Broken Group Islands, BC - A thick layer of fog wrapped around the Broken Group Islands on an early morning in late-July. It acted like a veil, withholding the beauty of the islands’ white sandy beaches, rocky outcrops, and the surrounding turquoise waters.
The region is a mecca for kayakers and boaters alike who flock to the remote set of islands every year, which Parks Canada has long been describing as a “wilderness” destination.
It’s one that deeply troubles Denis St. Clair.
“To call this wilderness is just patently absurd,” he said.
For 48 years, St. Clair has worked as an archeologist in Barkley Sound. It’s because of his life’s work that the region ranks among the most extensively studied in the Northwest Coast.
The existence of 180 archeological sites in the Broken Group indicates that Tseshaht First Nation, along with several nations that amalgamated with Tseshaht, have occupied the area for over 5,000 years, he said.
One program is helping to change the islands’ “untouched” perception by teaching visitors about the region’s cultural legacy.
In 2012, Tseshaht First Nation partnered with Parks Canada to create the Beach Keeper Program, which directly involves the nation in the stewardship of the land.
Six Tseshaht members are currently employed as beach keepers and act as the nation’s “watchers” and “speakers” for the group of islands from May through September.
Lead beach keeper Hank Gus said he likes to greet every visitor by introducing himself and his fellow beach keepers to make sure “everyone feels welcome and safe.”
By logging visitors’ movements through the islands and recording the number of people sleeping at the seven designated campsites, Gus said they can account for travellers in the event of an emergency.
They also share stories about Tseshaht’s birthplace, remind tourists of campfire bans, as well as provide visitors with wildlife and weather updates, like the 8.2 magnitude earthquake that recently struck off Alaska’s coast.
The nation’s direct involvement in stewarding the islands is helping to create public awareness “that people have lived here for millennia,” said St. Clair.
While the 74-year-old said it was long overdue, it’s a step forward in the cultural preservation of the area.
While the area’s historical importance is being recognized, referring to the islands as wilderness is necessary to encourage visitors to come prepared, said Parks Canada superintendent Karen Haugen.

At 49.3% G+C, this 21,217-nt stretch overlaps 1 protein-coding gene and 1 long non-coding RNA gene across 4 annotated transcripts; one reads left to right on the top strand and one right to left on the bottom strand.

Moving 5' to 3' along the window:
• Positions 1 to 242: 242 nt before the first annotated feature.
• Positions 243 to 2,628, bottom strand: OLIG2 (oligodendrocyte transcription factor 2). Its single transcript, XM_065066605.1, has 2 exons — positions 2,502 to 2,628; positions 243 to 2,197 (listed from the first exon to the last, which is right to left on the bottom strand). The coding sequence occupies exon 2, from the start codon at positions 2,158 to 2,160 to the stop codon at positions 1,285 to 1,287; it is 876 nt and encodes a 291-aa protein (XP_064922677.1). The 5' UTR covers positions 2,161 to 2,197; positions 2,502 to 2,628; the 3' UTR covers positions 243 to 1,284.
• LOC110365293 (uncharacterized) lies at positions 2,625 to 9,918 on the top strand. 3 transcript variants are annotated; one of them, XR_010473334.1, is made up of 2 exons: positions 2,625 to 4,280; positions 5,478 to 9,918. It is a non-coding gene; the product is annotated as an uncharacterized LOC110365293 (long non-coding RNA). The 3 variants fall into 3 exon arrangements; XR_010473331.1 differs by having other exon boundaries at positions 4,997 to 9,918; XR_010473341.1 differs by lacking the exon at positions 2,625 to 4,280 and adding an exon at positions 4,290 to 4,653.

“When communicating with visitors, Parks Canada refers to natural settings that are removed from amenities such as roads, accommodations, and stores as wilderness areas,” she said. “This way, visitors can better assess whether they are ready for a backcountry experience and prepare accordingly.”
A legacy of whalers
Gus’ interest in his homelands was sparked while working on an archeological dig led by St. Clair on Benson Island in 2000.
“I started getting a taste of my roots by tracing back our history,” he said.
Since then, Gus said he felt an “urgency” to return home.
He has been stationed as a beach keeper on Keith Island every summer since the program’s inception in 2012.
Despite living in Port Alberni most of the year, “To me, the broken islands are home,” he said.
“Being able to live and work in our homelands helps our spirit grow strong,” he added.
Memphis Dick is working as a beach keeper for her first season and considers Gus a mentor.
Each time she listens to Gus tell the Tseshaht origin story to visitors, she remembers it in greater detail.
“I don’t know how to explain it, but it just feels right to be here,” she said. “It’s empowering to know that years ago we lived on these islands and canoed to each place.”
As part of a three-year archeological project led by St. Clair, a pile of whalebones was exposed in one of the excavations on Benson Island in 2000.
Lab testing identified that the stack of bones came from five different whales that dated back at least 500 years, said St. Clair.
“It would’ve been in front of the house of a whaler who was advertising his abilities,” he said. “Whaling [was a] way that somebody in the chiefly class could advance themselves.”
St. Clair said it was typically rare for people to move beyond the class they were born into.
“But if you could potlatch more than anyone, or were a more successful whaler, then your prestige went beyond what your birthright within the chiefly class would normally assign to you,” he said.